This all stems from finding out in the bosky avenues of Wiltshire in 2003 which appear to show similar reductions in accidents. If it was so good then, how come it hasn’t been picked up earlier? This is another knee-jerk reaction to the perils of speed because, as we know, officials like to blame speed for all motoring ills, seemingly forgetting about the phone users, texters and all the myriad other reasons why people have accidents.

Most drivers have mostly become inured to the constant fiddling with the rules of the road but pretty soon now they are going to take umbrage for being treated like idiots. Mind you, they have got one thing right – there are indeed too many unnecessary signs.

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Is It Time To Sort Out Speed Once And For All?

The Police and Crime Commissioner for Norfolk, one Stephen Bett, recently said in an interview that experienced drivers should be allowed to travel as fast as they want to. He went on to say he would, “abolish speed limits on motorways and other major roads” and, “take down all the signs and say all villages are 30mph and you drive on roads like they do in Germany and Italy, as road conditions say (sic). We ought to drive to road conditions rather than set limits.” Why, thanks, Stephen.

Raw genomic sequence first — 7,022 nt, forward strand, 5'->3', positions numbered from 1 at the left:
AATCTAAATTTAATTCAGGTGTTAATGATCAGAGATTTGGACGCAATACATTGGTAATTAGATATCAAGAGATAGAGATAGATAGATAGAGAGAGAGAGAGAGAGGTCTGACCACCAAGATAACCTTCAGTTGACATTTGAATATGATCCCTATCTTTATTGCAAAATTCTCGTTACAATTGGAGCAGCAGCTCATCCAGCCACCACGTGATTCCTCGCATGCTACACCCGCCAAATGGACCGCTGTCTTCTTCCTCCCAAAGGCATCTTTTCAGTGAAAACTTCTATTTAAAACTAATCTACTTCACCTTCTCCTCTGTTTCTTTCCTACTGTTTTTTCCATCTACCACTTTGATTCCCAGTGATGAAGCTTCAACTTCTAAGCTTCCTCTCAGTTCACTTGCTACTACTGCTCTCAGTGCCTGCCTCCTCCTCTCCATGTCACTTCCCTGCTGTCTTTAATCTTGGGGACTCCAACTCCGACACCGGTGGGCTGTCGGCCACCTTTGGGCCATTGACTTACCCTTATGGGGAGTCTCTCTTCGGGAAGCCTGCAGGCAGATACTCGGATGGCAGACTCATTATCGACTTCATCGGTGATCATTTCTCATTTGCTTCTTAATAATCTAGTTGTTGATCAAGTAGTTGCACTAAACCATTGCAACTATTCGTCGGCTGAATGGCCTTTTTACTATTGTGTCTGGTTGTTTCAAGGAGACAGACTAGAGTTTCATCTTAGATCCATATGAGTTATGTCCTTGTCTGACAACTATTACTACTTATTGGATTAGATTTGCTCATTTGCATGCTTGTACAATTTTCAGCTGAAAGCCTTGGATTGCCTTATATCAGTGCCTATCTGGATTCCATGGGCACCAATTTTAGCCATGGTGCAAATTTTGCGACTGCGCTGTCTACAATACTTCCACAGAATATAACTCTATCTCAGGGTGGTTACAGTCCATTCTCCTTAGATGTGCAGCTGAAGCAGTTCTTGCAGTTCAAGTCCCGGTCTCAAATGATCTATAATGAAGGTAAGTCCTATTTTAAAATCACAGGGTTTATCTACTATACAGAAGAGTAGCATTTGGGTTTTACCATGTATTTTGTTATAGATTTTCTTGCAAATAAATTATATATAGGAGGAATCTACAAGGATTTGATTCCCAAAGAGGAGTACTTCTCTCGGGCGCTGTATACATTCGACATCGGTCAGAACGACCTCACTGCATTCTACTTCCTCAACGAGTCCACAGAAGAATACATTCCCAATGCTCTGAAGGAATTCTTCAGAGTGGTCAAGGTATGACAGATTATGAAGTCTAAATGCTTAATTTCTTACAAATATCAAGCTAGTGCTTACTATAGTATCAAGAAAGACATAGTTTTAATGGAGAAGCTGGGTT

Later, when his world inevitably came crashing down around him, he back-peddled faster than Sir Bradley Wiggins on maximum re-wind and said his comments were ‘tongue-in-cheek’ and a tad flippant. Later he fully retracted – thus saving his career – and said, “I fully acknowledge that speed is regarded as a contributory factor in determining the outcome of collisions.”